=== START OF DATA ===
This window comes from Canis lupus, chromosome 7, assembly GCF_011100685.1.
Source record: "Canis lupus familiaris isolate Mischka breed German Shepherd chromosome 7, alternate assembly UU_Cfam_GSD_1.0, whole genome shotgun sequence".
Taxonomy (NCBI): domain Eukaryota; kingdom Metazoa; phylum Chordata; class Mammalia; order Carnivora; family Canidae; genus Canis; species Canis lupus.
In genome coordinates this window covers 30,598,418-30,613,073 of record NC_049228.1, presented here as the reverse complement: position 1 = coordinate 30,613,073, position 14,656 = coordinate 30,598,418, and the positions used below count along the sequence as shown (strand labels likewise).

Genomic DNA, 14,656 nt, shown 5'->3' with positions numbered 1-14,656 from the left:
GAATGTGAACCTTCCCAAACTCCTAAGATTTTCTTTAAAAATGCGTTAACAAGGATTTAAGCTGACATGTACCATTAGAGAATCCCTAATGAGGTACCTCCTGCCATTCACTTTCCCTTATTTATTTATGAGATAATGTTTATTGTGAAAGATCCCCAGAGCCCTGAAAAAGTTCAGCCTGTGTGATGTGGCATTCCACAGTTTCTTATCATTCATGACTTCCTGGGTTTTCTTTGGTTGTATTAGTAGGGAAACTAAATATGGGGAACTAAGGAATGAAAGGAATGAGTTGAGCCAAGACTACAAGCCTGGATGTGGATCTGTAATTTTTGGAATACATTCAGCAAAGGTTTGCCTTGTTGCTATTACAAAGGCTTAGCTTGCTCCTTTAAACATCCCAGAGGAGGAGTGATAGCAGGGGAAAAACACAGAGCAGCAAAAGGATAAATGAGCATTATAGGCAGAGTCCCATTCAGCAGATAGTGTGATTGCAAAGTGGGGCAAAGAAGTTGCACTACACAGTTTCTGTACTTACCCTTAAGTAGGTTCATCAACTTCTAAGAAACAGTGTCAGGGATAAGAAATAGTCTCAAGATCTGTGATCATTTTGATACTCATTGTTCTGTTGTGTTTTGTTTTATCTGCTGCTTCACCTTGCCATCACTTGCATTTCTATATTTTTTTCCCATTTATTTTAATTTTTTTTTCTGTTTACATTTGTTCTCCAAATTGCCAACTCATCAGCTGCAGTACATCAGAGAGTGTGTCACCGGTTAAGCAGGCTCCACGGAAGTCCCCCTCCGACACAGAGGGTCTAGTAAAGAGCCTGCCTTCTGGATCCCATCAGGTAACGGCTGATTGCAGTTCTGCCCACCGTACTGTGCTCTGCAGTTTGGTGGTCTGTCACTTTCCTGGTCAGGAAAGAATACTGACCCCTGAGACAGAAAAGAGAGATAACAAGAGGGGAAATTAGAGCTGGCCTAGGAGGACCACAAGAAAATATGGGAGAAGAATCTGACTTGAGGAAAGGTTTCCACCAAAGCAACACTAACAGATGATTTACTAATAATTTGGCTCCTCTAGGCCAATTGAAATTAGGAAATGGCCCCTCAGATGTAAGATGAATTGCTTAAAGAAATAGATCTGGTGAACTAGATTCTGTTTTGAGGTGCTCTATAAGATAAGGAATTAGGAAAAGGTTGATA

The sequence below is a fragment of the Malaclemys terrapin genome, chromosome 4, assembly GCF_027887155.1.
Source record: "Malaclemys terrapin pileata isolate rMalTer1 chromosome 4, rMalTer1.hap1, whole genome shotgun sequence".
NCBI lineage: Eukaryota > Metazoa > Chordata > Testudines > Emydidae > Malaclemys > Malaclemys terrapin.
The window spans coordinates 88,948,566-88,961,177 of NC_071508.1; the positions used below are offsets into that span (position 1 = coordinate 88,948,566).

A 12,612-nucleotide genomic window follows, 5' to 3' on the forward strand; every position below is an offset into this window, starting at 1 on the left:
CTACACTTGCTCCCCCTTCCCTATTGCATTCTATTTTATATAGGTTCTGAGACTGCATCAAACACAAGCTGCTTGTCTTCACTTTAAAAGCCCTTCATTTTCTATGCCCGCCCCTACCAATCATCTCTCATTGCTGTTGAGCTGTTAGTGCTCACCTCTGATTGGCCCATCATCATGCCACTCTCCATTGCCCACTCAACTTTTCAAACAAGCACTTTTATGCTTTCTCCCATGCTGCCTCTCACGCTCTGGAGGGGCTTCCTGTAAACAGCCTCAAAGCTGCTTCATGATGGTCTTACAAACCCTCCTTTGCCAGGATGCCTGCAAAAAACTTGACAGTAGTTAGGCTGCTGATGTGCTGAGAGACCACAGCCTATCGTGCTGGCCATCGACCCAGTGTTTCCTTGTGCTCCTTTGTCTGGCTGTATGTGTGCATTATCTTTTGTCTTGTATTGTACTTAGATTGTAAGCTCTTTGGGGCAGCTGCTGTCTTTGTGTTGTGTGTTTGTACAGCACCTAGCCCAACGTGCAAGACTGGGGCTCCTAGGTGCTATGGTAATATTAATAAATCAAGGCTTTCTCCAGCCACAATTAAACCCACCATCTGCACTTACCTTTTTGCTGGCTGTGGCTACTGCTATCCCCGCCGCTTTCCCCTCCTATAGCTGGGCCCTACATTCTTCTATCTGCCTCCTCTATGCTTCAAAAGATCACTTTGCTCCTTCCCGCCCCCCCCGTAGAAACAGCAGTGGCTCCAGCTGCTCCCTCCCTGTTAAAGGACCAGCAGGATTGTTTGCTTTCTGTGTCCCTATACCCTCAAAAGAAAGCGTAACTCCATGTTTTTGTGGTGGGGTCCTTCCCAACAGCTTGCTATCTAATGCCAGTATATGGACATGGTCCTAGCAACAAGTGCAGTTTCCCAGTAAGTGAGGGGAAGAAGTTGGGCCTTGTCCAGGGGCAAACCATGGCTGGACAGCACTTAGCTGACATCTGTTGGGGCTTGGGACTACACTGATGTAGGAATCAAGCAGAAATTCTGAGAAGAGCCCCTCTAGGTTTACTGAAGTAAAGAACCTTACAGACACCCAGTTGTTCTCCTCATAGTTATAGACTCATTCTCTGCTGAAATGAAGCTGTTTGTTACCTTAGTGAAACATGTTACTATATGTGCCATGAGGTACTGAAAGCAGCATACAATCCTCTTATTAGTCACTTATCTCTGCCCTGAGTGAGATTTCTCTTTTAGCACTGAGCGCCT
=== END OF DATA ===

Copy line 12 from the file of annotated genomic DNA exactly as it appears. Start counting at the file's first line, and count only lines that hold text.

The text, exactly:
CTACACTTGCTCCCCCTTCCCTATTGCATTCTATTTTATATAGGTTCTGAGACTGCATCAAACACAAGCTGCTTGTCTTCACTTTAAAAGCCCTTCATTTTCTATGCCCGCCCCTACCAATCATCTCTCATTGCTGTTGAGCTGTTAGTGCTCACCTCTGATTGGCCCATCATCATGCCACTCTCCATTGCCCACTCAACTTTTCAAACAAGCACTTTTATGCTTTCTCCCATGCTGCCTCTCACGCTCTGGAGGGGCTTCCTGTAAACAGCCTCAAAGCTGCTTCATGATGGTCTTACAAACCCTCCTTTGCCAGGATGCCTGCAAAAAACTTGACAGTAGTTAGGCTGCTGATGTGCTGAGAGACCACAGCCTATCGTGCTGGCCATCGACCCAGTGTTTCCTTGTGCTCCTTTGTCTGGCTGTATGTGTGCATTATCTTTTGTCTTGTATTGTACTTAGATTGTAAGCTCTTTGGGGCAGCTGCTGTCTTTGTGTTGTGTGTTTGTACAGCACCTAGCCCAACGTGCAAGACTGGGGCTCCTAGGTGCTATGGTAATATTAATAAATCAAGGCTTTCTCCAGCCACAATTAAACCCACCATCTGCACTTACCTTTTTGCTGGCTGTGGCTACTGCTATCCCCGCCGCTTTCCCCTCCTATAGCTGGGCCCTACATTCTTCTATCTGCCTCCTCTATGCTTCAAAAGATCACTTTGCTCCTTCCCGCCCCCCCCGTAGAAACAGCAGTGGCTCCAGCTGCTCCCTCCCTGTTAAAGGACCAGCAGGATTGTTTGCTTTCTGTGTCCCTATACCCTCAAAAGAAAGCGTAACTCCATGTTTTTGTGGTGGGGTCCTTCCCAACAGCTTGCTATCTAATGCCAGTATATGGACATGGTCCTAGCAACAAGTGCAGTTTCCCAGTAAGTGAGGGGAAGAAGTTGGGCCTTGTCCAGGGGCAAACCATGGCTGGACAGCACTTAGCTGACATCTGTTGGGGCTTGGGACTACACTGATGTAGGAATCAAGCAGAAATTCTGAGAAGAGCCCCTCTAGGTTTACTGAAGTAAAGAACCTTACAGACACCCAGTTGTTCTCCTCATAGTTATAGACTCATTCTCTGCTGAAATGAAGCTGTTTGTTACCTTAGTGAAACATGTTACTATATGTGCCATGAGGTACTGAAAGCAGCATACAATCCTCTTATTAGTCACTTATCTCTGCCCTGAGTGAGATTTCTCTTTTAGCACTGAGCGCCT